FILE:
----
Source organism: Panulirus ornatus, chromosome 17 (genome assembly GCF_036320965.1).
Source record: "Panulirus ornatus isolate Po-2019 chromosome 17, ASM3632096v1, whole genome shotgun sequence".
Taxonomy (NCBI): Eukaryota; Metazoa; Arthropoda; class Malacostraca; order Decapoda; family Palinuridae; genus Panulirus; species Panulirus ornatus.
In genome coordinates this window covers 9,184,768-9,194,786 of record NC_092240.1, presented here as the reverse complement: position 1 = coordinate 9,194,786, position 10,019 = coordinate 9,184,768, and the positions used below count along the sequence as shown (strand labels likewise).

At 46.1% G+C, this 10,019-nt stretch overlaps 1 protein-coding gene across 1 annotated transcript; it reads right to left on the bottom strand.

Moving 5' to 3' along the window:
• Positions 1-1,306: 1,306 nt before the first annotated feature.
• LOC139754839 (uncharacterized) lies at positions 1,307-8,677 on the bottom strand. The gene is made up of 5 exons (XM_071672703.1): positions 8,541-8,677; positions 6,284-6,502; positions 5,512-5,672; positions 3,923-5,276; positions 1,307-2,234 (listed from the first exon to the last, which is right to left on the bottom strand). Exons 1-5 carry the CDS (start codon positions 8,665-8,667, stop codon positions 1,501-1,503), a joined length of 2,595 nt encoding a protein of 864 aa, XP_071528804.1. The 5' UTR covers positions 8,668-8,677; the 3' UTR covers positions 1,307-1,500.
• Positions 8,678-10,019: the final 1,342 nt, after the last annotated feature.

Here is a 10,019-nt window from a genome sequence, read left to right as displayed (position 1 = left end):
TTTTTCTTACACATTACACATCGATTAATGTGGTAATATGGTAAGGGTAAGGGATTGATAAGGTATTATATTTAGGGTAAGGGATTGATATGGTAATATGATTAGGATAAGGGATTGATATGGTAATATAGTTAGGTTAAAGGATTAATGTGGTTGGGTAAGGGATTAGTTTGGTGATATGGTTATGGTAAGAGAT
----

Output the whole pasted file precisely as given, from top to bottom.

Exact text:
Source organism: Panulirus ornatus, chromosome 17 (genome assembly GCF_036320965.1).
Source record: "Panulirus ornatus isolate Po-2019 chromosome 17, ASM3632096v1, whole genome shotgun sequence".
Taxonomy (NCBI): Eukaryota; Metazoa; Arthropoda; class Malacostraca; order Decapoda; family Palinuridae; genus Panulirus; species Panulirus ornatus.
In genome coordinates this window covers 9,184,768-9,194,786 of record NC_092240.1, presented here as the reverse complement: position 1 = coordinate 9,194,786, position 10,019 = coordinate 9,184,768, and the positions used below count along the sequence as shown (strand labels likewise).

At 46.1% G+C, this 10,019-nt stretch overlaps 1 protein-coding gene across 1 annotated transcript; it reads right to left on the bottom strand.

Moving 5' to 3' along the window:
• Positions 1-1,306: 1,306 nt before the first annotated feature.
• LOC139754839 (uncharacterized) lies at positions 1,307-8,677 on the bottom strand. The gene is made up of 5 exons (XM_071672703.1): positions 8,541-8,677; positions 6,284-6,502; positions 5,512-5,672; positions 3,923-5,276; positions 1,307-2,234 (listed from the first exon to the last, which is right to left on the bottom strand). Exons 1-5 carry the CDS (start codon positions 8,665-8,667, stop codon positions 1,501-1,503), a joined length of 2,595 nt encoding a protein of 864 aa, XP_071528804.1. The 5' UTR covers positions 8,668-8,677; the 3' UTR covers positions 1,307-1,500.
• Positions 8,678-10,019: the final 1,342 nt, after the last annotated feature.

Here is a 10,019-nt window from a genome sequence, read left to right as displayed (position 1 = left end):
TTTTTCTTACACATTACACATCGATTAATGTGGTAATATGGTAAGGGTAAGGGATTGATAAGGTATTATATTTAGGGTAAGGGATTGATATGGTAATATGATTAGGATAAGGGATTGATATGGTAATATAGTTAGGTTAAAGGATTAATGTGGTTGGGTAAGGGATTAGTTTGGTGATATGGTTATGGTAAGAGAT